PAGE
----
However, my confusion quickly turned to disappointment when I saw that the twelve-page spread was entirely dedicated to brands that made their swim in poorly regulated third world countries with prolific child labor issues. Brands who were glorifying the fact that their bikinis were ‘designed in Maui’ and glossing over the fact that their garments were actually produced in places like Indonesia and China.
My disappointment settled in as I realized that, despite my label Elle Mer Swim being the only swimwear brand to be produced locally, we were only given two lines in the issue. Two lines. The rest of the issue was an ode to designers who chose to make their swimwear across the globe –because it’s cheaper. Designers who had no connection to the people constructing their garments, no idea if they were being paid a living wage, and no idea if their workers were safe. All so they could make a larger margin to spend on marketing the fact that the designer lives on Maui.
Not to mention that all the featured brands, glamorized as “Hot Local Designers”, used virgin polyester and nylon for their garments– in a time when recycled fabrics were readily available (albeit more expensive).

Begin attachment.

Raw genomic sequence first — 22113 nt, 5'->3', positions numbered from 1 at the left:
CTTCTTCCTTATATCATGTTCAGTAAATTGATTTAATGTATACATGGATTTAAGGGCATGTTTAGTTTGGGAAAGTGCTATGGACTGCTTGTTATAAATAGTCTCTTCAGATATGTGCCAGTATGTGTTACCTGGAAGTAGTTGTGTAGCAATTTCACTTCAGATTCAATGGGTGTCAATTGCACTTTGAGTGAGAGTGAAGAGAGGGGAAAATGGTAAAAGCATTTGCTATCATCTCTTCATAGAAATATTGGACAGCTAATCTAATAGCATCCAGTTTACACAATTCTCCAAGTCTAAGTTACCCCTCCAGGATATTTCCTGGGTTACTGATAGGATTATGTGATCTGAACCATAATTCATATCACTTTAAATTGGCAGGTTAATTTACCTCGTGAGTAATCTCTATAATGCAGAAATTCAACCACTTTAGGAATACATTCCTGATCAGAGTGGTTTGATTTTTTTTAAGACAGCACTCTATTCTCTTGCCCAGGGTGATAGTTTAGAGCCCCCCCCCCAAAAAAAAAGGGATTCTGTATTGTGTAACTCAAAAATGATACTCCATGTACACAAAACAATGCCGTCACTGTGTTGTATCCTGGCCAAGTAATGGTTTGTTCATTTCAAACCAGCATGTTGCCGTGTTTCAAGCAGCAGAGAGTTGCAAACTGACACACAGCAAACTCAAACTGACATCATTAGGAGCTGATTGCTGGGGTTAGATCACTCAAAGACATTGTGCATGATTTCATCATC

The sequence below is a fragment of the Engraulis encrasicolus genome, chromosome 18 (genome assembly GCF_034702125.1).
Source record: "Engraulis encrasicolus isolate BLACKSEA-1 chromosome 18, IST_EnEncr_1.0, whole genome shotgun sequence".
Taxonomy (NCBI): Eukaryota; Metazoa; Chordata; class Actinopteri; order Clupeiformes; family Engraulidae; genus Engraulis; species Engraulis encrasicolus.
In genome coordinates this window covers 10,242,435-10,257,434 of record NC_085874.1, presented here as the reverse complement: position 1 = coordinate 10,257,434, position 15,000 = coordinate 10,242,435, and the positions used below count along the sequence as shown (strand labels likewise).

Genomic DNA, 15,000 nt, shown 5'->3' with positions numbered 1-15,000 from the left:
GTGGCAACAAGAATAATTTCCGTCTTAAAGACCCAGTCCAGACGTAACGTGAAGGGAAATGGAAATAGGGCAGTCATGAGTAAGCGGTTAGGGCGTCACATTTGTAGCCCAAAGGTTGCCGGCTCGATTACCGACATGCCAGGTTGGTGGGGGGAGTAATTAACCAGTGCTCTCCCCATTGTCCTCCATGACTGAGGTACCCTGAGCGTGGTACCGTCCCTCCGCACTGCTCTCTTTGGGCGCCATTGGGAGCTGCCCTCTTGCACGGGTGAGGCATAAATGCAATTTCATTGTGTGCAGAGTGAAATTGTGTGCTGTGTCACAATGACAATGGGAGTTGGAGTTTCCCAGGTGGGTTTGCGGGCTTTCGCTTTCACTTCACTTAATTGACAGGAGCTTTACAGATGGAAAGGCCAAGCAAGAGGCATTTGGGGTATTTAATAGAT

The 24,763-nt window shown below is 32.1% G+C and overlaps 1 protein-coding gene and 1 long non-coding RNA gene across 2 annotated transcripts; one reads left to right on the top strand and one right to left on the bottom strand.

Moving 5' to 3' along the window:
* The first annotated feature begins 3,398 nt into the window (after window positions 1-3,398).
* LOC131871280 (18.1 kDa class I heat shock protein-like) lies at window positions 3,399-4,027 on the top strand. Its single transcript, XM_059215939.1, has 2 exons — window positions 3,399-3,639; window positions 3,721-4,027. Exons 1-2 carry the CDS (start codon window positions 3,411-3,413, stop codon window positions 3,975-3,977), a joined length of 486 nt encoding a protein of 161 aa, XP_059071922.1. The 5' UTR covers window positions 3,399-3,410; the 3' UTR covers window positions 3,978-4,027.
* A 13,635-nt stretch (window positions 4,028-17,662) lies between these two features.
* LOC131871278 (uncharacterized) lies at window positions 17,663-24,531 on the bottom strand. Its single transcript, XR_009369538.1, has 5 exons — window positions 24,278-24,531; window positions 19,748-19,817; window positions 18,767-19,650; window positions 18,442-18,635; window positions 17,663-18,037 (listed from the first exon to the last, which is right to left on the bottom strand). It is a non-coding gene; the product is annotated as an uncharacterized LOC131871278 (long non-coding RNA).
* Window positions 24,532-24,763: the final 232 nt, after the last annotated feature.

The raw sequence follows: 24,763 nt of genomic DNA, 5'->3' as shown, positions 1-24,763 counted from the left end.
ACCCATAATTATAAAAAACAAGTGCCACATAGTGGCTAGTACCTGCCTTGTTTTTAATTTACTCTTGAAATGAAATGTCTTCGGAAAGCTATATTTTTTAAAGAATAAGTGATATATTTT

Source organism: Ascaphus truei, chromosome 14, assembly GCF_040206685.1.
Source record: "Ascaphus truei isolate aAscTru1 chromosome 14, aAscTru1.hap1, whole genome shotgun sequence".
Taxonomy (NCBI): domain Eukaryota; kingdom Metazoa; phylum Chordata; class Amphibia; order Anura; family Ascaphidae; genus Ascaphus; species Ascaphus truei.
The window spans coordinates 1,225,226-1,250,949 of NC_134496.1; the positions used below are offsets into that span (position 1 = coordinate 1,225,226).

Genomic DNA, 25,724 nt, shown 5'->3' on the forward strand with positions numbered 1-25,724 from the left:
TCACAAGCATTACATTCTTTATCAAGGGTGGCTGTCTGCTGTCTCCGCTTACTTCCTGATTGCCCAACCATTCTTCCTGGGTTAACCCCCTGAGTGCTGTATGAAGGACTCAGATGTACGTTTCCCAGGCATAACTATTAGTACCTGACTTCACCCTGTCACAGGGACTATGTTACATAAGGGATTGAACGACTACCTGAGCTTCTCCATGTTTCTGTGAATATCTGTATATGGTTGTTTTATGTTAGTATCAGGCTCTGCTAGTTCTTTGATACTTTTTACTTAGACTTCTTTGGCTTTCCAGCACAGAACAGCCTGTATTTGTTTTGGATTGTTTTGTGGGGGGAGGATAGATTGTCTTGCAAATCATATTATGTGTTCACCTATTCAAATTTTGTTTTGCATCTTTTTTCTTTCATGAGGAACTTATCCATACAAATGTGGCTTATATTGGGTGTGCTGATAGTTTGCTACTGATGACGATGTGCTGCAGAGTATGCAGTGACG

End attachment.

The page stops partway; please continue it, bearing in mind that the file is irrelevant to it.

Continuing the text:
Yet despite the disheartening truth, these were the swimwear brands the magazine decided to shine a spotlight on and tell its readers to buy.
And boy, were people buying them. In the weeks and months that followed, I could not tell you how many times I overheard people at the pool or beach bragging about their “local Maui swim” (though made in Indonesia). These people actually thought they were supporting local. When in fact they were supporting designers who were making large margins exploiting cheap labor in a developing country; far, far away from our little island paradise.